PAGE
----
Mister Sive is taking the wheel today, sharing his super popular pork chili which we enjoyed for an early supper last week by candlelight, even though it was still a bit light out.
A lot of nesting and cooking happening these days… My husband’s social media followers know that “comfort foods” are a big part of The Teds’ diet. The following hearty, homey meal tradition started a few years back and is now a standard each Fall and Winter when we’re at Hawthorne. Last week we were missing our little slice of Hudson Valley heaven, so we decided it was a good “sheltering-in-place” meal for here in Seattle.
The first stage of this meal begins with roasted pork. I’ll cover that meal in more detail in a later post. The main point is to serve a bone-in roast, such that the next day you have both a yummy and gnarly bone with marrow, and all sorts of leftover meaty goodies, enough, say, for a cup or two of 1/3-inch cut up cubes.
If you’re wondering, “Hey, Ted Sive, what’s this inexact ‘say, for a cup or two’,” please remember that as a cook I’m a major instinct guy, and specific amounts aren’t key. Go with your gut! That’s especially true for this dish, Pork Chili. We like this version because of its balance of beans, tomato, and spice, and then pork instead of the more typical beef.
Large dice, and then sauté over medium heat in a good sized heavy metal casserole or Dutch oven: a few good-sized glugs of EVOO; 1 large onion, maybe 1 ½ cups; and 3-4 carrots, again, maybe 1 ½ cups. Cook until just starting to get tender. Add the bone(s) and sauté a few more minutes to get everything browned.
While that mixture is browning, open and drain three 16 oz. cans of cooked beans. Your choice; my typical mix is 1 black, 1 white or garbanzo, and 1 red kidney.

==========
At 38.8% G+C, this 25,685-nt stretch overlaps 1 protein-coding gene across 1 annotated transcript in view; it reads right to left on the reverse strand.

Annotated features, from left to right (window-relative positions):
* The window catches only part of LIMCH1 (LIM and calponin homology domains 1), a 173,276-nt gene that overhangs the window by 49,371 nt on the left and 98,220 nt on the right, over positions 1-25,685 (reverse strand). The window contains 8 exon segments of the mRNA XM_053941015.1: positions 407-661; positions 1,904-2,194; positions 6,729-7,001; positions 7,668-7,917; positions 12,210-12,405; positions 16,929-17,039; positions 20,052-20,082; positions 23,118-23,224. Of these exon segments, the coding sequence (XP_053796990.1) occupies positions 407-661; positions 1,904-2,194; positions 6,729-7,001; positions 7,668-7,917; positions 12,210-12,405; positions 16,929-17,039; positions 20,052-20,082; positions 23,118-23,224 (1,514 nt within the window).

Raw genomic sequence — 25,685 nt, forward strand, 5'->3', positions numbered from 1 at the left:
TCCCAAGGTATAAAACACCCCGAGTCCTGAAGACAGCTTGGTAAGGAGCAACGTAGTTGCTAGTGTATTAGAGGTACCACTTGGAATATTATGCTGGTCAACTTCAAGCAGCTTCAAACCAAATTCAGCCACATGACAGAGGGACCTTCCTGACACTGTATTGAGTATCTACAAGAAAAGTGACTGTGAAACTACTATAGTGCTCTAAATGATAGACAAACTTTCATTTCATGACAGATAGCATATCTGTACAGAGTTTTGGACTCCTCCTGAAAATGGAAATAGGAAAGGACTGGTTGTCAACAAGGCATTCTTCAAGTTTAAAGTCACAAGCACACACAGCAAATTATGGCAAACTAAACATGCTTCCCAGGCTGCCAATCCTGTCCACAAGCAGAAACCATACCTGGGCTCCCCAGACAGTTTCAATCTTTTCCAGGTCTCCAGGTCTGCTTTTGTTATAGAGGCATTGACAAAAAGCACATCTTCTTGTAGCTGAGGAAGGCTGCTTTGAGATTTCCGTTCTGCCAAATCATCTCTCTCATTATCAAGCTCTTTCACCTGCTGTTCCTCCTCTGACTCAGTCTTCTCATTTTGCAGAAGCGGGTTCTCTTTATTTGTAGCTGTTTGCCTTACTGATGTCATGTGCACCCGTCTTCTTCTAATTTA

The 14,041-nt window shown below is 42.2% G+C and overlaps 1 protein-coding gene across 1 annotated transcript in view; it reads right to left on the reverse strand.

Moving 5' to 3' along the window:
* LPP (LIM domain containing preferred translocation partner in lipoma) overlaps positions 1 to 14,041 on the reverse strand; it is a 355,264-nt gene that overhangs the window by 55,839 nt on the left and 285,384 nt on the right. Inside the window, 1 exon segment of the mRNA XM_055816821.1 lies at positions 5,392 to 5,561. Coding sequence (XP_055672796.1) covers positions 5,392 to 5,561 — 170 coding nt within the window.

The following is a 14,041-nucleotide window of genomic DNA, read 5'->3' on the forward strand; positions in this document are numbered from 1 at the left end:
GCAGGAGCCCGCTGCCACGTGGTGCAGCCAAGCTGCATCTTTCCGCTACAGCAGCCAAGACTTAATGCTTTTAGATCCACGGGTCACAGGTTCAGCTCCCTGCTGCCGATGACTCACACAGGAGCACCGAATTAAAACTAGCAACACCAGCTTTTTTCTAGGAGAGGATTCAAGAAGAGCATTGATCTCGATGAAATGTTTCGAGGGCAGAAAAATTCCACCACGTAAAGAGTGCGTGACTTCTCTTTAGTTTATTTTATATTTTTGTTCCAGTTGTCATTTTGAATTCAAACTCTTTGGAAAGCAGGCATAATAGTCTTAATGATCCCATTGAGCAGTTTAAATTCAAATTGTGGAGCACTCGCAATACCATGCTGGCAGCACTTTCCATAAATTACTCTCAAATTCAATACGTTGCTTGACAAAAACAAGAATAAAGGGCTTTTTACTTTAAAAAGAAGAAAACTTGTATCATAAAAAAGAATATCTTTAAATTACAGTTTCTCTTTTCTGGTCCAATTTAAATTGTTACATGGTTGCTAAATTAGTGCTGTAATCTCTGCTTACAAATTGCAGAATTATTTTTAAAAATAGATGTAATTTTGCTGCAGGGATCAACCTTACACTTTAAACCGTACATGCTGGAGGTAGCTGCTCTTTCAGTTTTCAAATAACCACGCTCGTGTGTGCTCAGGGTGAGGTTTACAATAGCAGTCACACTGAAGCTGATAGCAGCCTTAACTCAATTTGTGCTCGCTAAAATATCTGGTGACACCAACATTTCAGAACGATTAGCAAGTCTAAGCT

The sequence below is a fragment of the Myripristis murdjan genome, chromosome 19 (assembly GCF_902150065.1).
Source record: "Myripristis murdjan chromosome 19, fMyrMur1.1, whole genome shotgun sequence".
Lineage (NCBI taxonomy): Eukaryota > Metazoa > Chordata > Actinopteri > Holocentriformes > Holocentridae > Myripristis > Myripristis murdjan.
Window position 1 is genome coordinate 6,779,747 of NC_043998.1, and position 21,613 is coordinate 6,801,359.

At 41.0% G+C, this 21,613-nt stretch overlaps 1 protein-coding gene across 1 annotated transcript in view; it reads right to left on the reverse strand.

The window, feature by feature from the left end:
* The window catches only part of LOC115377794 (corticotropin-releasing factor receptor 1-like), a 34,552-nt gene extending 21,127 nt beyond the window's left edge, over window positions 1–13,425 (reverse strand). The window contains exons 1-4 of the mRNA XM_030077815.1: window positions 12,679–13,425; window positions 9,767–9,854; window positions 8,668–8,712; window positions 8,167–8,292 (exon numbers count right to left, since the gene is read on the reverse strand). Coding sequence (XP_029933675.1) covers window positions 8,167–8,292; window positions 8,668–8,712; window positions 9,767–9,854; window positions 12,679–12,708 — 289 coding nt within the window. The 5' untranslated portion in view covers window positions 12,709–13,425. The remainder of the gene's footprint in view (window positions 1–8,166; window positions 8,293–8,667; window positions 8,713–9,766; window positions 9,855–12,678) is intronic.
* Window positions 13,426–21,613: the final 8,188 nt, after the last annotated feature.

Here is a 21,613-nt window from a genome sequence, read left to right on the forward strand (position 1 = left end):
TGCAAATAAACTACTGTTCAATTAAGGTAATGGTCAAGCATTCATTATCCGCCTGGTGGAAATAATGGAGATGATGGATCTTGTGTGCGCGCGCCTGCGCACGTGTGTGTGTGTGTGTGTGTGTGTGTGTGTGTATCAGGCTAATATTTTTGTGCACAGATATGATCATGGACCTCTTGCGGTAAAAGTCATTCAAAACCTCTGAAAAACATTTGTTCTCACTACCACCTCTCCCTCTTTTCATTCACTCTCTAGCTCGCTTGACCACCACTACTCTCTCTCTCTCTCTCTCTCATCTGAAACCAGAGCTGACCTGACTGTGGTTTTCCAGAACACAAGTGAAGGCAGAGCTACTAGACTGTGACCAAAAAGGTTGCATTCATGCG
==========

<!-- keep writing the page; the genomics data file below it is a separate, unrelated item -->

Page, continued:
Add the drained beans to the base, along with one 28 oz. can of pureed tomatoes and one 28 oz. can of stewed tomatoes, and the diced pork.
Turn up heat until the mixture gets to a rolling boil, turn down to simmer, and then season to your chili choice. I like ground chili pepper, cumin, and dried oregano. A good amount of salt and lots of cracked pepper.
Lastly, add one 12 oz. bottle of your favorite beer.
Since all the ingredients are basically cooked by this point, you’re simmering to meld and merge the flavors, and develop depth. I like keeping it on the stove-top at the lowest simmer I can get, for a good hour or two. Taste and adjust a couple of times. It’s good to have a small can of tomato paste on-hand in case you want to thicken it up a bit, or, alternatively, add more beer to get more liquid.
Grate some cheddar cheese, bake up a corn-bread or serve with tortilla chips, crack a few more bottles of beer, and enjoy!
This recipe is on the large size, as chili is a terrific left-over.
Eat well and stay calm, Ted (Sive)